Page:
Ecological intensification, whereby ecosystem services are managed to increase agricultural productivity, is a promising solution for smallholders. However, smallholder farms are complex socio‐ecological systems with a range of social, ecological and environmental factors interacting to influence ecosystem service provisioning. To truly understand the functioning of a smallholder farm and identify the most effective management options to support household food and nutrition security, a holistic, systems‐based understanding is required.

    In this paper, we propose a network approach to understand, visualise and model the complex interactions occurring among wild species, crops and people on smallholder farms. Specifically, we demonstrate how networks may be used to (a) identify wild species with a key role in supporting, delivering or increasing the resilience of an ecosystem service; (b) quantify the value of an ecosystem service in a way that is relevant to the food and nutrition security of smallholders; and (c) understand the social interactions that influence the management of shared ecosystem services.

    Using a case study based on data from rural Nepal, we demonstrate how this framework can be used to connect wild plants, pollinators and crops to key nutrients consumed by humans. This allows us to quantify the nutritional value of an ecosystem service and identify the wild plants and pollinators involved in its provision, as well as providing a framework to predict the effects of environmental change on human nutrition.

    Our framework identifies mechanistic links between ecosystem services and the nutrients consumed by smallholder farmers and highlights social factors that may influence the management of these services. Applying this framework to smallholder farms in a range of socio‐ecological contexts may provide new, sustainable and equitable solutions to smallholder food and nutrition security.

    A freePlain Language Summarycan be found within the Supporting Information of this article.

    more » « less
  4. In nine of the last 10 years, the United States Department of Agriculture (USDA) has reported that the average funds generated on-farm for farm operators to meet living expenses and debt obligations have been negative. This paper pieces together disparate data to understand why farm operators in the most productive agricultural systems on the planet are systematically losing money. The data-driven narrative we present highlights some troubling trends in US farm operator livelihoods. Though US farms are more productive than ever before, rising input costs, volatile production values, and rising land rents have left farmers with unprecedented levels of farm debt, low on-farm incomes, and high reliance on federal programs. For many US farm operators, the indicators of a “good livelihood”—stability, security, equitable rewards for work—are largely absent. We conclude by proposing three axes of intervention that would help US agriculture better sustain all farmers' livelihoods, a crucial step toward improving overall agricultural sustainability: (1) increase the diversity of people, crops, and cropping systems, (2) improve equity in access to land, support, and capital, and (3) improve the quality, accessibility, and content of data to facilitate monitoring of multiple indicators of agricultural “success.”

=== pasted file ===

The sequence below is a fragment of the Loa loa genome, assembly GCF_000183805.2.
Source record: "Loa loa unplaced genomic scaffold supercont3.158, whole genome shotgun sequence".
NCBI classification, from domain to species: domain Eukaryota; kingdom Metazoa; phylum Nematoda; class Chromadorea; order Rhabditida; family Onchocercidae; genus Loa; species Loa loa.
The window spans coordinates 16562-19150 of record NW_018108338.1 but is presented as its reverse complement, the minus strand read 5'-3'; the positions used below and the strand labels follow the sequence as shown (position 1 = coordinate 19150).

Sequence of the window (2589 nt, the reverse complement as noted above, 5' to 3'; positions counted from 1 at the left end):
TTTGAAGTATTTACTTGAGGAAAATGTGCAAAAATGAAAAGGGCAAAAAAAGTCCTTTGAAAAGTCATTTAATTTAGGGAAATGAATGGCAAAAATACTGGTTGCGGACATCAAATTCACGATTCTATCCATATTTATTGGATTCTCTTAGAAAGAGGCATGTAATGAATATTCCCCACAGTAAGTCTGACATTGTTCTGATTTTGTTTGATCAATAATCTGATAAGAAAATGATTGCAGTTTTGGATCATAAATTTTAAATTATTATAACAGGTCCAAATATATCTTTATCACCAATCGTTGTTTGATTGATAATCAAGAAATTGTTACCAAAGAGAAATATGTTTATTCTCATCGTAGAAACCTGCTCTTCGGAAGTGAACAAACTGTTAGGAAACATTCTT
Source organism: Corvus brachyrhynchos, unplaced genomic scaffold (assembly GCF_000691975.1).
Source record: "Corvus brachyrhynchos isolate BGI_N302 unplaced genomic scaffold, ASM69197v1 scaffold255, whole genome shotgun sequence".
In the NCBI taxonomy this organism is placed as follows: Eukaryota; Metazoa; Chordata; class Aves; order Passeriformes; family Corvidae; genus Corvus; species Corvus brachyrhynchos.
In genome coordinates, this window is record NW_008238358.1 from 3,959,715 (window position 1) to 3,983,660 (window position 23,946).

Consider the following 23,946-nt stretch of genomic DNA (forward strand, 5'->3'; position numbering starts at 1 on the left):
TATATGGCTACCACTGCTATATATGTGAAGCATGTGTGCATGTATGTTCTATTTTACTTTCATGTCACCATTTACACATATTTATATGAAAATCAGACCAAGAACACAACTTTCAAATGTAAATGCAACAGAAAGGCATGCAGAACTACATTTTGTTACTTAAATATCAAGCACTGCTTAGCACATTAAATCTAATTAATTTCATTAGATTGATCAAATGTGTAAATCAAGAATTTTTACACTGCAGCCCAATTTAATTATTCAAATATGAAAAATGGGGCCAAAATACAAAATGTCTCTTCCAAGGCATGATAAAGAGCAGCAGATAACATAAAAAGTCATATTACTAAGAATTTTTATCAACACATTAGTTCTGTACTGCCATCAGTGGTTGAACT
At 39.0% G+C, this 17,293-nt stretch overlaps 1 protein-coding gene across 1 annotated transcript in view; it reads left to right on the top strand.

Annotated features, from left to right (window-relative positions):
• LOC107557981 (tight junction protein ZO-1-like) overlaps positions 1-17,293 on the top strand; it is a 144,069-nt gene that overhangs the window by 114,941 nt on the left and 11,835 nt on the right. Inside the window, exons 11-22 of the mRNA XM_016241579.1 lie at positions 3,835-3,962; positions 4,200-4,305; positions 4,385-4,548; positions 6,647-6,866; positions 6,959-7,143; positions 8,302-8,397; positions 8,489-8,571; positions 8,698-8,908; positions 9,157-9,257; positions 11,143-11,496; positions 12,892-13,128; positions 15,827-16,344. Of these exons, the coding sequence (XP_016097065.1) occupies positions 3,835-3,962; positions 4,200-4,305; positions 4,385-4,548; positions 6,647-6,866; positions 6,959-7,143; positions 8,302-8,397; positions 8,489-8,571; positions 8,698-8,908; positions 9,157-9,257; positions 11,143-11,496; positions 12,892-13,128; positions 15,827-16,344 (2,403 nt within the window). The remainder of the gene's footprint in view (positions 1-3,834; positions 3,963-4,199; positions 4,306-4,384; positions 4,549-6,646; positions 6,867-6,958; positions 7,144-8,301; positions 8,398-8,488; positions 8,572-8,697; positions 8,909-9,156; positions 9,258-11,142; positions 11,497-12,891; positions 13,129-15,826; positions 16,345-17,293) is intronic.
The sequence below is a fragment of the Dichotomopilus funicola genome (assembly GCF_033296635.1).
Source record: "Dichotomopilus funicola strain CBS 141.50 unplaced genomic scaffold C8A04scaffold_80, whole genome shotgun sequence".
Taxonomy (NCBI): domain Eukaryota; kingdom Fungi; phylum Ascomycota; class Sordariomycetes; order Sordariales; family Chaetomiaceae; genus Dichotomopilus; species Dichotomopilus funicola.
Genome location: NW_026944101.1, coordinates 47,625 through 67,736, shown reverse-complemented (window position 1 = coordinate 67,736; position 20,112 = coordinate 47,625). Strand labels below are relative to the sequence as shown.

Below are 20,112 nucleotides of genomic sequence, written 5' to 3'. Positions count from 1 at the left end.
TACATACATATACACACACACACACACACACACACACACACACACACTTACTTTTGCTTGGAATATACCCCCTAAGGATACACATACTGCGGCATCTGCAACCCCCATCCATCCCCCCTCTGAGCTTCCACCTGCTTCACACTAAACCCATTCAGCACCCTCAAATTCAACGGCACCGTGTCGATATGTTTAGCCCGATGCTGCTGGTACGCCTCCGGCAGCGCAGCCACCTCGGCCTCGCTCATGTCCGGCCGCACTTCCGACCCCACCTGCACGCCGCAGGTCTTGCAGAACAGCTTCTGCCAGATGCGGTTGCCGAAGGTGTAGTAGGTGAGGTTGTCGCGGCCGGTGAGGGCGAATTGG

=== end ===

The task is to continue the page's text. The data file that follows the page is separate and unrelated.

more » « less
  5. Abstract

    The sustainability of agriculture in the American West depends on the capacity of farmers to adapt to water resource constraints. Most US studies of agricultural adaptations measure farmers’ willingness to adopt various water use reduction strategies, meaning we have little empirical data on which strategies farmers implement and how these decisions impact their farms. We use survey data from 265 farmers in southeastern Idaho who, beginning in 2016, were required to cut annual groundwater withdrawals by 4%–20% to identify (1) the adaptation practices farmers implemented; (2) how reported crop yields and farm income were impacted; and (3) how adaptation practices varied by farm and farmer characteristics. We found the most commonly used adaptations were reduced spending, installation of more efficient irrigation systems or less frequent watering, and changing crop rotations. Farmers reported losing on average 7.6% of their yield and 8.4% of their income over the first two years of the water cuts. We found no systematic variation based on specific farm or farmer characteristics. Drawing on these results and prior research, we present a typology of adaptation categories intended to inform future research, allow comparisons to adaptation strategies elsewhere, and assist policymakers in designing effective policy interventions.

    more » « less